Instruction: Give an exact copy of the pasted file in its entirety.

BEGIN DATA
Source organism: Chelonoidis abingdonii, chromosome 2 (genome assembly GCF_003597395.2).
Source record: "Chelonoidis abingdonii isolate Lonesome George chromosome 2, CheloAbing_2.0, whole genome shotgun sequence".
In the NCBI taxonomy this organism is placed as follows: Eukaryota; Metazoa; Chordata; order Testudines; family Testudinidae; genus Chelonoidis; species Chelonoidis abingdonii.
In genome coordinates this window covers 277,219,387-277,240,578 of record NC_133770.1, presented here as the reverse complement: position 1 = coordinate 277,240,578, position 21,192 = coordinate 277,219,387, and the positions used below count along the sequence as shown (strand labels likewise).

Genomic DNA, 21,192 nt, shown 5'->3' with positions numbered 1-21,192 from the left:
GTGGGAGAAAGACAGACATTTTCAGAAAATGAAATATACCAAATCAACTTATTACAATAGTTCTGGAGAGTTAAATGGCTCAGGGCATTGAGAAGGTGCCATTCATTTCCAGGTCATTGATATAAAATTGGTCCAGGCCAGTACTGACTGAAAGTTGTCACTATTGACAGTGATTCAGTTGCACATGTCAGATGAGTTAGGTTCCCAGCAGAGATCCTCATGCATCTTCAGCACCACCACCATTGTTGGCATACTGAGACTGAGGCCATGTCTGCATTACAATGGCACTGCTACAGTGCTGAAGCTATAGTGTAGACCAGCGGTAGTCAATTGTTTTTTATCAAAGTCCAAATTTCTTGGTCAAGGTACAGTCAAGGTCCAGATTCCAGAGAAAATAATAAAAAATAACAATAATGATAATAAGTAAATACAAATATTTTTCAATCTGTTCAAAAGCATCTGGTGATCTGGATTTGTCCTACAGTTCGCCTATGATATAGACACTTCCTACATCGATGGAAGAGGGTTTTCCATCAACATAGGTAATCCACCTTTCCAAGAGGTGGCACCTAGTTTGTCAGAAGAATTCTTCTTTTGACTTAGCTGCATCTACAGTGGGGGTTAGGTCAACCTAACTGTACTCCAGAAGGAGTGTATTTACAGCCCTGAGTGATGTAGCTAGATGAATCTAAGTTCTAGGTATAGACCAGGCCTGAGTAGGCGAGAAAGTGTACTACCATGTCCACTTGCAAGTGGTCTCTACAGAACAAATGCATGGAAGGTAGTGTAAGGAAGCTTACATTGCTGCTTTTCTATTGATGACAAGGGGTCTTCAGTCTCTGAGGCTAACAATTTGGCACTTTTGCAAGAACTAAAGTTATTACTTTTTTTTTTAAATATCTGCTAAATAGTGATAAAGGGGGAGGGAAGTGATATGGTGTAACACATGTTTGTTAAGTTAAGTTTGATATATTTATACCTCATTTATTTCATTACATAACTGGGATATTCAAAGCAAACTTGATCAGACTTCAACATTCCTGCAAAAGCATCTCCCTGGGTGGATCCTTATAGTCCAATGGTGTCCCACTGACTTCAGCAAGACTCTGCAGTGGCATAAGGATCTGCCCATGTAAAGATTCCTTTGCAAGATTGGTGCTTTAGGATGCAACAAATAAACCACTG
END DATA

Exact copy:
Source organism: Chelonoidis abingdonii, chromosome 2 (genome assembly GCF_003597395.2).
Source record: "Chelonoidis abingdonii isolate Lonesome George chromosome 2, CheloAbing_2.0, whole genome shotgun sequence".
In the NCBI taxonomy this organism is placed as follows: Eukaryota; Metazoa; Chordata; order Testudines; family Testudinidae; genus Chelonoidis; species Chelonoidis abingdonii.
In genome coordinates this window covers 277,219,387-277,240,578 of record NC_133770.1, presented here as the reverse complement: position 1 = coordinate 277,240,578, position 21,192 = coordinate 277,219,387, and the positions used below count along the sequence as shown (strand labels likewise).

Genomic DNA, 21,192 nt, shown 5'->3' with positions numbered 1-21,192 from the left:
GTGGGAGAAAGACAGACATTTTCAGAAAATGAAATATACCAAATCAACTTATTACAATAGTTCTGGAGAGTTAAATGGCTCAGGGCATTGAGAAGGTGCCATTCATTTCCAGGTCATTGATATAAAATTGGTCCAGGCCAGTACTGACTGAAAGTTGTCACTATTGACAGTGATTCAGTTGCACATGTCAGATGAGTTAGGTTCCCAGCAGAGATCCTCATGCATCTTCAGCACCACCACCATTGTTGGCATACTGAGACTGAGGCCATGTCTGCATTACAATGGCACTGCTACAGTGCTGAAGCTATAGTGTAGACCAGCGGTAGTCAATTGTTTTTTATCAAAGTCCAAATTTCTTGGTCAAGGTACAGTCAAGGTCCAGATTCCAGAGAAAATAATAAAAAATAACAATAATGATAATAAGTAAATACAAATATTTTTCAATCTGTTCAAAAGCATCTGGTGATCTGGATTTGTCCTACAGTTCGCCTATGATATAGACACTTCCTACATCGATGGAAGAGGGTTTTCCATCAACATAGGTAATCCACCTTTCCAAGAGGTGGCACCTAGTTTGTCAGAAGAATTCTTCTTTTGACTTAGCTGCATCTACAGTGGGGGTTAGGTCAACCTAACTGTACTCCAGAAGGAGTGTATTTACAGCCCTGAGTGATGTAGCTAGATGAATCTAAGTTCTAGGTATAGACCAGGCCTGAGTAGGCGAGAAAGTGTACTACCATGTCCACTTGCAAGTGGTCTCTACAGAACAAATGCATGGAAGGTAGTGTAAGGAAGCTTACATTGCTGCTTTTCTATTGATGACAAGGGGTCTTCAGTCTCTGAGGCTAACAATTTGGCACTTTTGCAAGAACTAAAGTTATTACTTTTTTTTTTAAATATCTGCTAAATAGTGATAAAGGGGGAGGGAAGTGATATGGTGTAACACATGTTTGTTAAGTTAAGTTTGATATATTTATACCTCATTTATTTCATTACATAACTGGGATATTCAAAGCAAACTTGATCAGACTTCAACATTCCTGCAAAAGCATCTCCCTGGGTGGATCCTTATAGTCCAATGGTGTCCCACTGACTTCAGCAAGACTCTGCAGTGGCATAAGGATCTGCCCATGTAAAGATTCCTTTGCAAGATTGGTGCTTTAGGATGCAACAAATAAACCACTG